Chile mourns as search continues for air crash bodies

Rescue workers search remains of the plane that crashed near Juan Fernandez islands, about 420 miles (670 km) off Chile's coast, 4 September 2011 No effort will be spared in the search for bodies, officials say

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Chile is holding two days of mourning for the victims of last Friday's air crash, as officials warn that not all the 21 victims may be found.

Defence Minister Andres Allamand said the plane was believed to have broken up on impact in the Pacific Ocean, making the search more difficult.

Four bodies have been recovered so far.

Those on board included one of Chile's leading TV personalities, Felipe Camiroaga, and the defence minister's own brother-in-law, Felipe Cubillos.

On Sunday, President Sebastian Pinera declared two days of national mourning.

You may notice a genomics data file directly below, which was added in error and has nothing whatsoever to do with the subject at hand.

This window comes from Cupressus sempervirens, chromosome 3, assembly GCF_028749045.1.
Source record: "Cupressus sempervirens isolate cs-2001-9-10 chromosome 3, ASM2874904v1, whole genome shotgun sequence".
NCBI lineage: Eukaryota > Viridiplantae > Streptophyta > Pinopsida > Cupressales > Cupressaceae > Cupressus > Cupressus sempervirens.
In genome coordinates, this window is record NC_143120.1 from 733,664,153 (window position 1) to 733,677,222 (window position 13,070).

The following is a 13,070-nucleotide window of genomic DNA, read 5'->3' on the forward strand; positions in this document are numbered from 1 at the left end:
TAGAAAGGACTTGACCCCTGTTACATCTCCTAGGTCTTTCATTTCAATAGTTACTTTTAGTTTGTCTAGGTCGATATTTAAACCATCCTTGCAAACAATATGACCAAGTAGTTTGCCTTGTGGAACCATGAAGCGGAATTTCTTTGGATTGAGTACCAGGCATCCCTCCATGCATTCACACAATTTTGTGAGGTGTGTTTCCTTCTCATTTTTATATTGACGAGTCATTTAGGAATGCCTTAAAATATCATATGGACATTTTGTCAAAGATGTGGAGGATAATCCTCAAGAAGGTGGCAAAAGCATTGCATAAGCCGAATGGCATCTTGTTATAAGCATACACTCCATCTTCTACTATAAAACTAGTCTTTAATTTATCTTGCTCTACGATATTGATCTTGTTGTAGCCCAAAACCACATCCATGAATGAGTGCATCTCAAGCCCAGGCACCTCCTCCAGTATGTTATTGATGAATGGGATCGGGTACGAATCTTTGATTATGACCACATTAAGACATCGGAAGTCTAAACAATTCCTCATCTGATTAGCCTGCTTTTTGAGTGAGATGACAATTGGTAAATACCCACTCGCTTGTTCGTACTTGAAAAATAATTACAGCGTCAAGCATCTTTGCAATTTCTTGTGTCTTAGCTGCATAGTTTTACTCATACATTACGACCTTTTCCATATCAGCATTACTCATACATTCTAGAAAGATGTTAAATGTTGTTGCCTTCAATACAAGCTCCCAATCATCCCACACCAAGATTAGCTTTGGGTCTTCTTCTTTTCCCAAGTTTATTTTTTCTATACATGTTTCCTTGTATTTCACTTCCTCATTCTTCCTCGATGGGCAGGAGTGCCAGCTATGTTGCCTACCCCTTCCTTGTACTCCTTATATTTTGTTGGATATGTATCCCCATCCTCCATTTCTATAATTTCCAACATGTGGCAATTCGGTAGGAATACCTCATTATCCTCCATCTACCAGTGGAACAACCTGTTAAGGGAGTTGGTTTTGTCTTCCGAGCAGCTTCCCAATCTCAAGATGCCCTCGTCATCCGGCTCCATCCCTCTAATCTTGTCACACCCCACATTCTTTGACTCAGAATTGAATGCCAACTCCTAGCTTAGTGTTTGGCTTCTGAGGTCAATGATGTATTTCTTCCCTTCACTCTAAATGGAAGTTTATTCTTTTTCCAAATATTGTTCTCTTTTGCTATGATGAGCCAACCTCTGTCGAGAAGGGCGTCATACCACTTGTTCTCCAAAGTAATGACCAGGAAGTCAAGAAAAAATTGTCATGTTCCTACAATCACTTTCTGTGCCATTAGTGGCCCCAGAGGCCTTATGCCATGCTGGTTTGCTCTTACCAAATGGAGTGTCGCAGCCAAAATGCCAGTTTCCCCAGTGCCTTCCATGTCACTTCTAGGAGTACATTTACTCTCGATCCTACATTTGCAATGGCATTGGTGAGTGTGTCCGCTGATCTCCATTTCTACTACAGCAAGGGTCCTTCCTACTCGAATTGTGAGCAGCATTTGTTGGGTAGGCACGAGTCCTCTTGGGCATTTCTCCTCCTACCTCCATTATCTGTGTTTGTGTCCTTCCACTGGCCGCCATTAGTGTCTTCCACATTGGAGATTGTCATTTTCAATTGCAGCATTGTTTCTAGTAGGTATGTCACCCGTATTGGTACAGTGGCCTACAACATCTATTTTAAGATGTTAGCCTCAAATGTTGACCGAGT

This would be "a way to express our solidarity with the families of the victims and express the sorrow that has taken hold of the entire country", the president said.

The Casa-212 turboprop plane twice tried to land at the airport on the Juan Fernandez islands, some 670km (415 miles) off the Chilean coast, in windy conditions on Friday afternoon.

Mr Allamand said that everyone on board would have died instantly.


The minister, speaking from Robinson Crusoe island in the archipelago, said the condition of the remains recovered so far supported the view that the plane had disintegrated.

People must be prepared for the possibility that not all the bodies would be found, he said, but he promised that the search would go on.

The Juan Fernandez islands are thought to have inspired the setting for Daniel Defoe's classic shipwreck novel Robinson Crusoe.

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